The Minister in Ethiopia (Southard) to the Secretary of State

No. 1164

Sir: I have the honor to refer to the Legation’s No. 1092 of December 3, 1932,1a forwarding copy of a Note dated November 26, 1932, addressed by the Diplomatic Corps to the Ethiopian Minister of Foreign Affairs2 and in which were made further proposals aimed at bringing about the long delayed reform and reorganization in the Special Tribunal (Special Court).

After a delay of more than four months the Ethiopian Government, having in the meanwhile been at various times pressed for action by the Dean of the Diplomatic Corps, has sent a written reply which makes no important commitments but which is considered by the Corps as perhaps sufficient to keep open the negotiations with a view to eventual reform. This latest Ethiopian Note, dated March 31, 1933, is herewith enclosed in the French translation from the original Amharic as prepared in the French Legation. It is accompanied by an English translation made in this office from the French.

This note has been to date only superficially considered by the Diplomatic Corps and further study will be necessary before it makes final decision as to the next step to be taken. The first impression of the Corps is disappointment that the Ethiopians accept the formation at this time of only one commission in place of the two proposed and considered essential by it in its Note of November 26th, 1932. My colleagues also interpret the last line of the attached Note as aimed at creating further breaches in cooperation between the various Consuls exercising judicial functions because it would encourage a different procedure for the treatment of each case. My colleagues have considered that the best chances for success in the reform move would be to hold their Consuls to a uniform attitude and course of procedure in their attendance and functioning at the Special Tribunal. If in each instance [Page 852] there is to be a special accord between the Judge of the Special Tribunal and the Consul there will naturally develop opportunity for the Ethiopians to play one Consul against the other, and break down unity and harmony of action, in the rules and regulations to be followed in the conduct of mixed cases. …

. . . . . . . . . . . . . .

Respectfully yours,

Addison E. Southard

The Ethiopian Imperial Government to the Diplomatic Corps at Addis Ababa

The Imperial Government has the honor to acknowledge receipt of the Diplomatic Corps’ note of November 26th, 1932, and is inclined to believe that the Special Tribunal may immediately resume its regular activity.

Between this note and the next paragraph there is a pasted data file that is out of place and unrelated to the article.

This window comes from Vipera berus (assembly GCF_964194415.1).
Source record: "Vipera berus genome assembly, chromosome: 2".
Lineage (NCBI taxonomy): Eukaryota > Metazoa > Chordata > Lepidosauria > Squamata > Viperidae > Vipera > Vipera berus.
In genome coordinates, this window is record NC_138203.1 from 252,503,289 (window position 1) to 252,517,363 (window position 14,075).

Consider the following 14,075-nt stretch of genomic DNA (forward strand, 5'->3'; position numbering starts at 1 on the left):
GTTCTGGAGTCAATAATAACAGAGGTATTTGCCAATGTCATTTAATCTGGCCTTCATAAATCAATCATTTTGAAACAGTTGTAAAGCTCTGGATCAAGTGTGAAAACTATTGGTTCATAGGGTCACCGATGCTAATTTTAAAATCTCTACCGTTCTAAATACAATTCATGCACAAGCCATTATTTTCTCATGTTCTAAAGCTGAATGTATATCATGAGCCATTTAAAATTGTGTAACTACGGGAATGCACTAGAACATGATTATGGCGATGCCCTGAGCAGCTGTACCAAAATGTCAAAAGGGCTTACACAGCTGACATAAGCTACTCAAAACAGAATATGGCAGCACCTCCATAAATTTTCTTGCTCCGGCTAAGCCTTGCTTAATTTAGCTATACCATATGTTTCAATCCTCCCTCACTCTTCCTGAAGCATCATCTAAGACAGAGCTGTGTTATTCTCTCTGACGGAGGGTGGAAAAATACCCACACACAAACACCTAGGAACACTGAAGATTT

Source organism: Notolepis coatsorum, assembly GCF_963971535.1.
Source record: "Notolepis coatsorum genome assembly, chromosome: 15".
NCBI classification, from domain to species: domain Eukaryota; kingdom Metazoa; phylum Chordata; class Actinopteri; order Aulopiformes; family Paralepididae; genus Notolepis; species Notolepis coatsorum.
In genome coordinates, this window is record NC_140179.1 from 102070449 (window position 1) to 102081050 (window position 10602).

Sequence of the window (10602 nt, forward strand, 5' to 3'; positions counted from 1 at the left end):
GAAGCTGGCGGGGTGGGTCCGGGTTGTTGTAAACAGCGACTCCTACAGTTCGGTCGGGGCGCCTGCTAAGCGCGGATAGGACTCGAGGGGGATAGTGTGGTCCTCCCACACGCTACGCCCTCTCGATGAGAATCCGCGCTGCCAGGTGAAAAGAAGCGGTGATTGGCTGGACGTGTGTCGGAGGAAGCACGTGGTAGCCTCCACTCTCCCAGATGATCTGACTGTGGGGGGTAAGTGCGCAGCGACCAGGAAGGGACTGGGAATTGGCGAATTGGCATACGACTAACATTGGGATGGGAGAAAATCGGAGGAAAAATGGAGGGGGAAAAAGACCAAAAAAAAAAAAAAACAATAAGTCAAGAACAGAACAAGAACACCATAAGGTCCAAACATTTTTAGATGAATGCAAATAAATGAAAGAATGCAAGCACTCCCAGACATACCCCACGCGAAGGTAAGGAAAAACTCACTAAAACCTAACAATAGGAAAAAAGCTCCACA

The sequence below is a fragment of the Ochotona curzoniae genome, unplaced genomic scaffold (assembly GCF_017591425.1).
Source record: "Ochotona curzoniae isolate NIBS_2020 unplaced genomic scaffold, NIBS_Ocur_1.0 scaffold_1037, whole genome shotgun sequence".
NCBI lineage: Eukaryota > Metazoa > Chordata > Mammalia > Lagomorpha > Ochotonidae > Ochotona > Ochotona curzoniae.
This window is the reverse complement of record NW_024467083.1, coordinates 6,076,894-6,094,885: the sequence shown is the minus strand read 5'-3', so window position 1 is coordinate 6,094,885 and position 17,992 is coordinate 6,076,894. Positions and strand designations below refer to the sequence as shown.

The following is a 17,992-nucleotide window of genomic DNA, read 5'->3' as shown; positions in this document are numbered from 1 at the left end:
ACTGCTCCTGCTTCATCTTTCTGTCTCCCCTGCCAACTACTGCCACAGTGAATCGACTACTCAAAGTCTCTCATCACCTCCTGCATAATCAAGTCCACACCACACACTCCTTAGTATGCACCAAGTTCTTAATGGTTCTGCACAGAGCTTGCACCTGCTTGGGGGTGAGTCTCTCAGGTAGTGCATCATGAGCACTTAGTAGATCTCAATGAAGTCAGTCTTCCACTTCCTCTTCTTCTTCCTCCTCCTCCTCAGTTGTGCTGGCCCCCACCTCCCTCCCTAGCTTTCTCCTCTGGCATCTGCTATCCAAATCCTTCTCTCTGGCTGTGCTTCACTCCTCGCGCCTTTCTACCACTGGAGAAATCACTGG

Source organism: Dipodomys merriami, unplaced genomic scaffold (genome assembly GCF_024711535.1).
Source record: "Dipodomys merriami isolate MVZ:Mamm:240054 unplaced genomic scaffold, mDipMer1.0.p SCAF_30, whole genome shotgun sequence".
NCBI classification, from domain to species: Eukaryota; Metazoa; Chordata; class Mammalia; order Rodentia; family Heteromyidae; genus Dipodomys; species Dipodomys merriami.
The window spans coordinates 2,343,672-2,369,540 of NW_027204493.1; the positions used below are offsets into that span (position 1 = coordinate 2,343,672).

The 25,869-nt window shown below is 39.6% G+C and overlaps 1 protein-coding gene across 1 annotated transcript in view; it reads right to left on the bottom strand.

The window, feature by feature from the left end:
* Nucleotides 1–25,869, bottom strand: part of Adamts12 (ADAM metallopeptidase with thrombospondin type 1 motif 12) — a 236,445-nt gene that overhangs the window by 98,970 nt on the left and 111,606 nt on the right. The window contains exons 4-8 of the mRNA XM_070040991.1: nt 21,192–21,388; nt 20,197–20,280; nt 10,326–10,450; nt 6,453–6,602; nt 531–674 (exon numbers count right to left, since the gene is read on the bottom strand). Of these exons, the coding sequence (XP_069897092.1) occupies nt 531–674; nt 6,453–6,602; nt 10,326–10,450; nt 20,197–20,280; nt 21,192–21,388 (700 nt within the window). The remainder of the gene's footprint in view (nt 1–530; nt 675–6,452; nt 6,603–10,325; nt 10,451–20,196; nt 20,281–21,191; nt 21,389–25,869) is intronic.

The Imperial Government is gratified by the acceptance which the Diplomatic Corps was good enough to accord to its decision to designate a special official to execute the judgments already rendered.

All steps will be taken toward giving complete satisfaction as soon as possible, but it can be readily understood that no formal engagement can be given that all hitherto unexecuted judgments can certainly be executed within the period of six months to which the note of last November 26th refers.

In the event of divergent views, the Ministry of Justice in those cases involving an execution against an Ethiopian debtor, or the Foreign Office in those involving execution against a foreign debtor, can be charged with the matter.

The Imperial Government itself has taken the initiative in proposing, as an exceptional measure, the formation of a Mixed Commission to study the laws of procedure. The formation of this Commission and the beginning of its work should not be made to wait upon the creation of another commission. As soon as the Commission to study laws of procedure reaches a successful conclusion of its work, the possibility of forming a new commission can be contemplated.

During the work of the Commission to consider a draft law of procedure and pending the termination of its work, questions relative to:

Execution of judgments rendered since the resumption of the Special Tribunal’s functions (paragraph 6 of the note of November 26, 1932)
The form of hearings (paragraphs 9 and 10 of the same note)
The provisional application of the settlements contemplated in the note of August 25th, 1932 (last paragraph of the note of November 26, 1932)

will be considered and adjusted in practice by mutual agreement between the judge and the consul in each specific case.

  1. Not printed.
  2. Foreign Relations, 1932, vol. ii, p. 670.
  3. File translation revised by the editors.